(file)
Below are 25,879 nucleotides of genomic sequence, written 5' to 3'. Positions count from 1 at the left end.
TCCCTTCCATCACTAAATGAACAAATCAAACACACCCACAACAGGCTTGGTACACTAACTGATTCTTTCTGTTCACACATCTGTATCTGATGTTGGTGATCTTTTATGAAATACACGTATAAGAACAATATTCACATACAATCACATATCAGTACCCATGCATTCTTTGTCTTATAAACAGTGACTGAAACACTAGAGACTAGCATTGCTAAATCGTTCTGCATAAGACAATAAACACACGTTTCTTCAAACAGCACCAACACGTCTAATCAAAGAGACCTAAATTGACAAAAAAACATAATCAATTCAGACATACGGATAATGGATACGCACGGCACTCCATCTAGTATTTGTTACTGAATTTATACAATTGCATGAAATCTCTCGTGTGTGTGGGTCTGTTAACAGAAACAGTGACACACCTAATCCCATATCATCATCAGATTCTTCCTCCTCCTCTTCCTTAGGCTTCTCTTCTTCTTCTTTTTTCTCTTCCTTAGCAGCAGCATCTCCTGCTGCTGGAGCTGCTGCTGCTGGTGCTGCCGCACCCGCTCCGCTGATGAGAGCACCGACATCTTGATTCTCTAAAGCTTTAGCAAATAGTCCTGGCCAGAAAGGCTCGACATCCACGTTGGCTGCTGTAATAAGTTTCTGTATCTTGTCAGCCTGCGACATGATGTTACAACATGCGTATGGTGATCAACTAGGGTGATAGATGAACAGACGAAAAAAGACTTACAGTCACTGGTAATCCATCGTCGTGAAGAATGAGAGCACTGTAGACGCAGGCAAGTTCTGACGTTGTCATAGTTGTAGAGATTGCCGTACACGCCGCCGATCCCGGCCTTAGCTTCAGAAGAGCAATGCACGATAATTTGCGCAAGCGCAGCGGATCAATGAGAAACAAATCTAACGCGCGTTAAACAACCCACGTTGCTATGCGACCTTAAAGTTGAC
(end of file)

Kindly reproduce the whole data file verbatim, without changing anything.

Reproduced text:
Below are 25,879 nucleotides of genomic sequence, written 5' to 3'. Positions count from 1 at the left end.
TCCCTTCCATCACTAAATGAACAAATCAAACACACCCACAACAGGCTTGGTACACTAACTGATTCTTTCTGTTCACACATCTGTATCTGATGTTGGTGATCTTTTATGAAATACACGTATAAGAACAATATTCACATACAATCACATATCAGTACCCATGCATTCTTTGTCTTATAAACAGTGACTGAAACACTAGAGACTAGCATTGCTAAATCGTTCTGCATAAGACAATAAACACACGTTTCTTCAAACAGCACCAACACGTCTAATCAAAGAGACCTAAATTGACAAAAAAACATAATCAATTCAGACATACGGATAATGGATACGCACGGCACTCCATCTAGTATTTGTTACTGAATTTATACAATTGCATGAAATCTCTCGTGTGTGTGGGTCTGTTAACAGAAACAGTGACACACCTAATCCCATATCATCATCAGATTCTTCCTCCTCCTCTTCCTTAGGCTTCTCTTCTTCTTCTTTTTTCTCTTCCTTAGCAGCAGCATCTCCTGCTGCTGGAGCTGCTGCTGCTGGTGCTGCCGCACCCGCTCCGCTGATGAGAGCACCGACATCTTGATTCTCTAAAGCTTTAGCAAATAGTCCTGGCCAGAAAGGCTCGACATCCACGTTGGCTGCTGTAATAAGTTTCTGTATCTTGTCAGCCTGCGACATGATGTTACAACATGCGTATGGTGATCAACTAGGGTGATAGATGAACAGACGAAAAAAGACTTACAGTCACTGGTAATCCATCGTCGTGAAGAATGAGAGCACTGTAGACGCAGGCAAGTTCTGACGTTGTCATAGTTGTAGAGATTGCCGTACACGCCGCCGATCCCGGCCTTAGCTTCAGAAGAGCAATGCACGATAATTTGCGCAAGCGCAGCGGATCAATGAGAAACAAATCTAACGCGCGTTAAACAACCCACGTTGCTATGCGACCTTAAAGTTGAC